ASK THE EXPERT
Q Can cracked window putty be repaired?
Window putty develops cracking as it ages, but providing it is still soundly adhered and the cracks are only hairline, these can be filled to extend its life for a few years. This can be achieved by adding a very small amount of natural turpentine to traditional linseed putty – typically made of chalk and raw linseed oil – to create a mix fluid enough with which to fill the cracks using a putty knife or paint brush. The new putty can be finished by gently pressing paper over it, and then painted once dry. Such repairs will avoid having to remove the putty, which always brings a risk of breakage of glass.
Q With what should I replace a rubberbacked carpet on an old stone floor?
Foam-backed carpets or other impervious coverings should be avoided on an old solid ground floor because they will compromise air circulation below and may cause dampness to form, leading to degradation. Consider instead a natural, breathable covering, such as a loose carpet or mat. Rush matting is a noted traditional covering but requires dampening down weekly to prevent embrittlement. More convenient alternatives are made today from sisal, coir or hessian-backed woollen carpet. If you opt to lay a carpet, a suitable material comprises an 80 per cent wool/20 per cent nylon mix laid over a natural colour, natural fibre contract-quality hair/jute underlay. Avoid sticking on underlay or other materials, which can damage the floor.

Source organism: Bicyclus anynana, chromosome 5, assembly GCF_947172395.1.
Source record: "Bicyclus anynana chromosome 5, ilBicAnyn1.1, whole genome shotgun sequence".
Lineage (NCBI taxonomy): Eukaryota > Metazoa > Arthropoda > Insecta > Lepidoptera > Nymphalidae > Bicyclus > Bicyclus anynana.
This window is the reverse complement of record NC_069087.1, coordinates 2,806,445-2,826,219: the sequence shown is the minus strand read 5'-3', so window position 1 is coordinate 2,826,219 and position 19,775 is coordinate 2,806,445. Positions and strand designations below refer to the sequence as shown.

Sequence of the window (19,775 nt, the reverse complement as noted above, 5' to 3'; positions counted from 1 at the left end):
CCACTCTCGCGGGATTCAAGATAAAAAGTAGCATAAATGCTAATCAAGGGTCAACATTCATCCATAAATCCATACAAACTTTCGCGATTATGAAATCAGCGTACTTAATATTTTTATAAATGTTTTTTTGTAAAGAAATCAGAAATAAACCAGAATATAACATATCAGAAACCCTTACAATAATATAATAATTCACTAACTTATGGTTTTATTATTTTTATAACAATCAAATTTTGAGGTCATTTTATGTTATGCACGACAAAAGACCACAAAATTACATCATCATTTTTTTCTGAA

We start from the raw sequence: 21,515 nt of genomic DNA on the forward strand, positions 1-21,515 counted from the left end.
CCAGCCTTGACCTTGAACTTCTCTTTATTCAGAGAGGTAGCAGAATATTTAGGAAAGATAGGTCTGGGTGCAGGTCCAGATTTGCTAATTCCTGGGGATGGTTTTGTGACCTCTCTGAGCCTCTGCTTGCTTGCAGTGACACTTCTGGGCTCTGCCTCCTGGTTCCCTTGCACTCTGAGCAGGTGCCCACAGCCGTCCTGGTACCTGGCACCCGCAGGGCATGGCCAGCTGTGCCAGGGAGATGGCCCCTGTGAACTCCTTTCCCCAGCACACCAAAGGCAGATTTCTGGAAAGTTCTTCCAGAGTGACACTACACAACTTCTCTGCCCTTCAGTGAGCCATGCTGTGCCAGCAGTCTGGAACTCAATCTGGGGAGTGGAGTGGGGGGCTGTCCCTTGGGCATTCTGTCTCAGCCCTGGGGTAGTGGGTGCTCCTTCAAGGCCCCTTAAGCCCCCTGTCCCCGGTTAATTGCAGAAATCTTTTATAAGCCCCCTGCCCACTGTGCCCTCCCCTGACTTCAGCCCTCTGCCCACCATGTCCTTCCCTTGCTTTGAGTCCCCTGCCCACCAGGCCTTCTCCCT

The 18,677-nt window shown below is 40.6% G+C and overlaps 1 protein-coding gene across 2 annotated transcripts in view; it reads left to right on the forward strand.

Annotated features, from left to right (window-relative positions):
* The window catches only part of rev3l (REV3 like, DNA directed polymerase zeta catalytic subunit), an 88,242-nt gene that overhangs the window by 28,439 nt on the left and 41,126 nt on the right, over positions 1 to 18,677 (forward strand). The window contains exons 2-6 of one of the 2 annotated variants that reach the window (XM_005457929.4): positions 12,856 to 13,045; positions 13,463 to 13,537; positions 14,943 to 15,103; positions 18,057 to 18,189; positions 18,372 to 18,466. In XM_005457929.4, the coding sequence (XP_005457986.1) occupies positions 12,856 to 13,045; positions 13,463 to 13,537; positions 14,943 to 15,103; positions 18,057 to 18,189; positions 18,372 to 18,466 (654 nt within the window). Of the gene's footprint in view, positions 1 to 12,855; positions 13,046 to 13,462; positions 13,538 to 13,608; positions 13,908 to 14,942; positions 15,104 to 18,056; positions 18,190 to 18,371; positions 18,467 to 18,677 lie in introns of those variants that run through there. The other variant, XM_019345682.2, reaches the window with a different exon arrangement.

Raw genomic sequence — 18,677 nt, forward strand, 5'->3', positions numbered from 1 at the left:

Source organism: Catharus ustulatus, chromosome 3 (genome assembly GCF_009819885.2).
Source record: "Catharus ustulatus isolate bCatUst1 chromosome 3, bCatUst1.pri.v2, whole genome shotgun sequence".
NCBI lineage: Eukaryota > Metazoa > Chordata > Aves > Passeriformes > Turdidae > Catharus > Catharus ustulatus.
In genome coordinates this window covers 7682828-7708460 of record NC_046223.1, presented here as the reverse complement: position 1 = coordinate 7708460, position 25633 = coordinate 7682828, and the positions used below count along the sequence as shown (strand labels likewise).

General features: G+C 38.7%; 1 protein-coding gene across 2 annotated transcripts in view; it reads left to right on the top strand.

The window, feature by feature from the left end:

Q We’re planning to purchase an old weatherboarded cottage. However, a few of the boards have seen better days – is it possible to repair these?
Defective weatherboards might be repaired by inserting timber plugs or splicing in seasoned matching new timber (joints should coincide with studs). Entire boards may otherwise need replacing. To repair a split, apply glue and while this sets attach a block to the board below to form a clamp against the lower edge. Splits or holes can be covered temporarily with thin sheet metal. Tap any loose boards back into position and refix them before serious deterioration occurs.
If you have a question for Douglas, email it to periodliving @futurenet.com*
Douglas Kent, technical and research director at the Society for the Protection of Ancient Buildings, answers your renovation queries